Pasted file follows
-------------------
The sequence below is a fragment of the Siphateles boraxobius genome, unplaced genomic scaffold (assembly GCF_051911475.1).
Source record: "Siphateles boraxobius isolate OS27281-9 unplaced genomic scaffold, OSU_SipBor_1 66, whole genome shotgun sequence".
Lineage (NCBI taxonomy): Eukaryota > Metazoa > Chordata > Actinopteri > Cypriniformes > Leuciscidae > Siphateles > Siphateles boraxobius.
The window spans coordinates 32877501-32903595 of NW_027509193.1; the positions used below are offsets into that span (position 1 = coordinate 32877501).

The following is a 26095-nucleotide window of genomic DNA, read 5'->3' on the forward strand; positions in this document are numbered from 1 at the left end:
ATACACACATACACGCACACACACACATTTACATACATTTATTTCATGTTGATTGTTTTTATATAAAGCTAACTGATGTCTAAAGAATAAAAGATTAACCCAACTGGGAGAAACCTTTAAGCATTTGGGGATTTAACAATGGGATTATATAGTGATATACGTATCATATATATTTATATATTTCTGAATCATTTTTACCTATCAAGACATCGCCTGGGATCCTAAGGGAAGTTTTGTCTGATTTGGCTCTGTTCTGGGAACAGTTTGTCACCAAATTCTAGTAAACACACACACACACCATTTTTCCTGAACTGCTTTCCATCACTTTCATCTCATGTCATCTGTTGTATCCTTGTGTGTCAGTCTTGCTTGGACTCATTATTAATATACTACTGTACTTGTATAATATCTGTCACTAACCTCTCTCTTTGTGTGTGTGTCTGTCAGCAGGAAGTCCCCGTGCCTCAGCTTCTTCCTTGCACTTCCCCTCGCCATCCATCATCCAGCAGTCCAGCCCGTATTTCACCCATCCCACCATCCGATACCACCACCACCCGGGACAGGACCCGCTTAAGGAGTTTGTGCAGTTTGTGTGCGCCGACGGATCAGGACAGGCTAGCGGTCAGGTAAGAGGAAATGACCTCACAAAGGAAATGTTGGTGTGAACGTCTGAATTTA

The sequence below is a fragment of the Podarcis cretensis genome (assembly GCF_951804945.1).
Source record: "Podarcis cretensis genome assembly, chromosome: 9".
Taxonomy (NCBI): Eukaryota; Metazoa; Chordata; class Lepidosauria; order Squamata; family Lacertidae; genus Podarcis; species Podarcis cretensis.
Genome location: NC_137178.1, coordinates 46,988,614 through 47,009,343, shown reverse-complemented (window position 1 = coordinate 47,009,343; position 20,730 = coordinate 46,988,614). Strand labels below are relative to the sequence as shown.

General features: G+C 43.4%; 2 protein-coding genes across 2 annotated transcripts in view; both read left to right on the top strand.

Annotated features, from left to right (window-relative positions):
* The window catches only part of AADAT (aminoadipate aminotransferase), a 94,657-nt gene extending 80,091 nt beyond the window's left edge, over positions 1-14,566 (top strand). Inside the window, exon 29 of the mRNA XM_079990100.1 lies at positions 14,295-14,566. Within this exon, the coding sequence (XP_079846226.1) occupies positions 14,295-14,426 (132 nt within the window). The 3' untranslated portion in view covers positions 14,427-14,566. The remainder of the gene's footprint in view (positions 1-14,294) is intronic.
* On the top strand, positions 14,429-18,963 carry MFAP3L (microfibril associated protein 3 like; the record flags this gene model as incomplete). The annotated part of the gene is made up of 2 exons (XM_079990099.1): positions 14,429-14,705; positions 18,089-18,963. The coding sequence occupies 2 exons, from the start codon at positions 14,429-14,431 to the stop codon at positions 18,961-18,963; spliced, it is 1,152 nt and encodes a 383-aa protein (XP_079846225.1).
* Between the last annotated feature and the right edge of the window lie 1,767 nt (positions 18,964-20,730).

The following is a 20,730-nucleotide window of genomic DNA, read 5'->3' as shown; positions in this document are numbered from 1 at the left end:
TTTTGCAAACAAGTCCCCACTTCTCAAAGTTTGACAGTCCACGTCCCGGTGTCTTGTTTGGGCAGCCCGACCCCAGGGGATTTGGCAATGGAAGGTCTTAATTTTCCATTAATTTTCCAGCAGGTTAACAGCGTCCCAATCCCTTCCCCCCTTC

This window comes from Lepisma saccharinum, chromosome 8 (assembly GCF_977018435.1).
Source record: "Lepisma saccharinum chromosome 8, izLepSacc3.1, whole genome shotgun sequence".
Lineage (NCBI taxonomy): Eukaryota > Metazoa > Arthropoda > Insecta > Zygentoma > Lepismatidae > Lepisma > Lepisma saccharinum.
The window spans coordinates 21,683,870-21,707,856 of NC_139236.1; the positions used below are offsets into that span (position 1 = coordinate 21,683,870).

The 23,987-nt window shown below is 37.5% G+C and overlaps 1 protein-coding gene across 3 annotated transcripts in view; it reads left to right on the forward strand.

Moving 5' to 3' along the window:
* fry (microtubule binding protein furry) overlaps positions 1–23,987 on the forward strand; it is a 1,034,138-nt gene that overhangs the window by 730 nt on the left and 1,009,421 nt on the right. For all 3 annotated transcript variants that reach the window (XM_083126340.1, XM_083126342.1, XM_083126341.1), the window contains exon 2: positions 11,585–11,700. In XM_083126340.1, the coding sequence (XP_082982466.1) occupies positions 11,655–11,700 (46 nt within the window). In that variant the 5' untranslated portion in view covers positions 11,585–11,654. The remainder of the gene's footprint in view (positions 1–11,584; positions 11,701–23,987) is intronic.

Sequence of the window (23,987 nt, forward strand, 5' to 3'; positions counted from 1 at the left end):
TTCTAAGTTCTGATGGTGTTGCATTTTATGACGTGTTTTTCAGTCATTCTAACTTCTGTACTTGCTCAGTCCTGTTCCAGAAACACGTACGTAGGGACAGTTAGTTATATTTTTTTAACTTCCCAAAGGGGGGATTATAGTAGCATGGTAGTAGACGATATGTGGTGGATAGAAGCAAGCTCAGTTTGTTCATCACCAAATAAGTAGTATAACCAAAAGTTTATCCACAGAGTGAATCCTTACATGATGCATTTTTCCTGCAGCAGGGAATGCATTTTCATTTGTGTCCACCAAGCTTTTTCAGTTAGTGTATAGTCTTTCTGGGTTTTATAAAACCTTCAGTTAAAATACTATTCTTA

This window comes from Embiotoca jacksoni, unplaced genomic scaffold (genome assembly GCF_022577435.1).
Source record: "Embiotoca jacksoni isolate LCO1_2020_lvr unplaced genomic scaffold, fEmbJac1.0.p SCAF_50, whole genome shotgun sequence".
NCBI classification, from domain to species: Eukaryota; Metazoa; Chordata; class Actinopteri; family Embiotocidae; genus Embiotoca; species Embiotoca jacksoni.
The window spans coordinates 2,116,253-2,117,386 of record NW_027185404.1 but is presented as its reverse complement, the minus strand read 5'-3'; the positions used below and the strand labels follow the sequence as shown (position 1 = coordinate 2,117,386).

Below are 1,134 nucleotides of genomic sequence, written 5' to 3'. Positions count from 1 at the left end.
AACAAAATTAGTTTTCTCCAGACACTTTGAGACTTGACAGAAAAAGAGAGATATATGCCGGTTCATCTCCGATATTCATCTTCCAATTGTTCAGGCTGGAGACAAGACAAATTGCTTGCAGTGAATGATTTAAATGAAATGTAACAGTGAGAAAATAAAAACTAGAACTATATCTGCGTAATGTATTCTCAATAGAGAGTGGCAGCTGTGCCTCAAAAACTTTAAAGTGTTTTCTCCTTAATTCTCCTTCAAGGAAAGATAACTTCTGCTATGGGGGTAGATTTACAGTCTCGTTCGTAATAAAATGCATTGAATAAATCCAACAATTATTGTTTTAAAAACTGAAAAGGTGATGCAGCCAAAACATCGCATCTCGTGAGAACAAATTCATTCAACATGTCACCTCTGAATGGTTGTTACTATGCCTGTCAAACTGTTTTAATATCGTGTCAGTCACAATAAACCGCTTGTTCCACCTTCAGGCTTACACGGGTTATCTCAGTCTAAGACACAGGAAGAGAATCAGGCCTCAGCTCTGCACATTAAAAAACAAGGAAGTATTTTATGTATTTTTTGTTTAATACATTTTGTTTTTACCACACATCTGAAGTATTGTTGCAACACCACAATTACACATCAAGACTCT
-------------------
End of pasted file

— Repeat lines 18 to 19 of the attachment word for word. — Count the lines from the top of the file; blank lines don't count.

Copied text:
This window comes from Lepisma saccharinum, chromosome 8 (assembly GCF_977018435.1).
Source record: "Lepisma saccharinum chromosome 8, izLepSacc3.1, whole genome shotgun sequence".